New study disputes notion that men are better at spatial thinking than women

August 31, 2011 by Bob Yirka report

(PhysOrg.com) -- Throughout much of human history, it has been assumed by both men and women that men are somehow better able to solve so-described spatial problems than are women. This apparent discrepancy has been used to explain the differences in the numbers of men versus women receiving doctoral degrees in the math and sciences, at least in the United States. Now however, new research by Moshe Hoffman, a researcher from the University of California and colleagues suggests that conventional thinking might be wrong. He and his team have published a paper on the Proceedings of the National Academy of Sciences that suggests that spatial ability comes more as a result of the environment in which a person is raised, rather than from gender.

Spatial problems are those that exist in the three dimensional physical world, rather than as themes or ideas. Figuring out how to fit randomly shaped objects into a single whole, for example, as is needed in building a stone fence perhaps, shows an ability to imagine how things will fit together as the project moves along, rather than using trial and error, demonstrates . are often believed to be a requisite for doing well in math and other sciences, particularly engineering and physics. Thus the debate about inherent gender abilities takes on more meaning in the academic world.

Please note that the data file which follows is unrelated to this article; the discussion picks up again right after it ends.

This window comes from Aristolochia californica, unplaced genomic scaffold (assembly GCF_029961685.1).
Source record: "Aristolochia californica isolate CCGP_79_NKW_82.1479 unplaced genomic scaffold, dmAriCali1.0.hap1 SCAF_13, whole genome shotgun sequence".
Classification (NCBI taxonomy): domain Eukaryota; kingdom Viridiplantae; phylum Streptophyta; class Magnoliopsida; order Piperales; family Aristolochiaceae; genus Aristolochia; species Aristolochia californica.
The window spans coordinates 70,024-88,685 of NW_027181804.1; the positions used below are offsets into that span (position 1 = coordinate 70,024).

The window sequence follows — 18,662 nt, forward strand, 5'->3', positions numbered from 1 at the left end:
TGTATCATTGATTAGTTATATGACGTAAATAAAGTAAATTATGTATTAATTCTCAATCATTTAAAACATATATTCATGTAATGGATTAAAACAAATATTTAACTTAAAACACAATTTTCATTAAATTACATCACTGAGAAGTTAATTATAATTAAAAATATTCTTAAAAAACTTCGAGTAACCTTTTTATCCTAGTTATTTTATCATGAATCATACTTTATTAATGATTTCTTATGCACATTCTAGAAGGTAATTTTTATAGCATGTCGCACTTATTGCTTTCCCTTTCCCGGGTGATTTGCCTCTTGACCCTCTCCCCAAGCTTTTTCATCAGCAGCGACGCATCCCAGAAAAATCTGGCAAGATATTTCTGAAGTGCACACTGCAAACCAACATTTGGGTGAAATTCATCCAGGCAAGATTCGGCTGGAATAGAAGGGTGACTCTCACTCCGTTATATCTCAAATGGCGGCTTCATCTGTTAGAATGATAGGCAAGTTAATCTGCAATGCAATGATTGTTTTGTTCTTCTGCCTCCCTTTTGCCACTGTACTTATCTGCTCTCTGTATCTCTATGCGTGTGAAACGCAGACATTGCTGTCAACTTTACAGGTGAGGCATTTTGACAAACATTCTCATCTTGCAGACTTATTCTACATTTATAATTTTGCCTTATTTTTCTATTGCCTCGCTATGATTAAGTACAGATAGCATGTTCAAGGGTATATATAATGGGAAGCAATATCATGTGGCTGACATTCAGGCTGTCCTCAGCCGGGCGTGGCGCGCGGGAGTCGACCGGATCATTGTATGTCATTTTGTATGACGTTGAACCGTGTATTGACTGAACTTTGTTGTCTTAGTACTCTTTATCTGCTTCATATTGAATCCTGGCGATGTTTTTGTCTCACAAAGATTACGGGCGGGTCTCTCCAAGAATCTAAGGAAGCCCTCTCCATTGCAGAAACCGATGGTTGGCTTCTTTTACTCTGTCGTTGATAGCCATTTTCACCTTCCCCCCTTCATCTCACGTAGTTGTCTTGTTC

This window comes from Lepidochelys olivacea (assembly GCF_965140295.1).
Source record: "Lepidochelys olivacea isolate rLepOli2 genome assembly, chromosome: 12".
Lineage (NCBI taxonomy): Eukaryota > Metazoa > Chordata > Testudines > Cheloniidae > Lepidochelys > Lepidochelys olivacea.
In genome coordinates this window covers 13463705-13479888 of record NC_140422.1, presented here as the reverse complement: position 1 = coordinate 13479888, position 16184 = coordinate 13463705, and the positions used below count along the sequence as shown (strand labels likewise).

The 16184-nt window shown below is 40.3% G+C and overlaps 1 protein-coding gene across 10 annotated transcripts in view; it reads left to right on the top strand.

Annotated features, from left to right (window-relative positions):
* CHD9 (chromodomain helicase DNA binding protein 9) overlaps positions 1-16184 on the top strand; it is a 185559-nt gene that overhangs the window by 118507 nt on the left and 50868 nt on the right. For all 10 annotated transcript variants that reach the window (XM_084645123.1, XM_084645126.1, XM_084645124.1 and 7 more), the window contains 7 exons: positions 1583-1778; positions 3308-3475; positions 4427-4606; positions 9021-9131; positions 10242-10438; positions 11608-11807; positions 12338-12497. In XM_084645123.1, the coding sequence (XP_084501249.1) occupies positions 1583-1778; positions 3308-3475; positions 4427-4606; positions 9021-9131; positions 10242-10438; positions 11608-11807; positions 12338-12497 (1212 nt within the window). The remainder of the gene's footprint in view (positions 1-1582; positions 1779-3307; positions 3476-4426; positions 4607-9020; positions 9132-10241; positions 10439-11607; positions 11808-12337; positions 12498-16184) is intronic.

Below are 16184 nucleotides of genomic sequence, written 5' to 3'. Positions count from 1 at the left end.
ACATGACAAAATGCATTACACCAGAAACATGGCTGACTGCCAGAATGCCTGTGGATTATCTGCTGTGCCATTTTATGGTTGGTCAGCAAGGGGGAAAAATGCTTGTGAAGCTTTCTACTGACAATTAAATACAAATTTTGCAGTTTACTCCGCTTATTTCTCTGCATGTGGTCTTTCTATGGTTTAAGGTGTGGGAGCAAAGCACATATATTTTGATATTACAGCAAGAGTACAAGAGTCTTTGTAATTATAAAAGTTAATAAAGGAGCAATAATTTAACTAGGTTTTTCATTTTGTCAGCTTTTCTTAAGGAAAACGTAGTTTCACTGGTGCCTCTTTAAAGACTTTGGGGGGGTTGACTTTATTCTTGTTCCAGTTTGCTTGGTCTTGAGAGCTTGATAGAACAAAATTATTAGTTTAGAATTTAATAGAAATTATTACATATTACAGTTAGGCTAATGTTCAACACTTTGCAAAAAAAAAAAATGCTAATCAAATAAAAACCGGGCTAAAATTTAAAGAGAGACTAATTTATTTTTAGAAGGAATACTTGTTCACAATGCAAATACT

In their study, Hoffman and his team went to India where they found two very similar cultures living very nearly side by side - with one major difference. One was patrilineal (mostly run by males), the other matrilineal (mostly run by females). To test their theory that culture has more to do with spatial ability than gender, they paid 1,279 adult volunteers of both genders from both groups to assemble a wooden puzzle as quickly as they could; a task they believe that requires spatial abilities. They found that men from the patrilineal group performed the task on average 36% faster than women from the same group. With the matrilineal group however, no discernable time difference between the genders was found, indicating, according to the group, that differences in culture lead to differences in ability to solve a spatial problem rather than gender.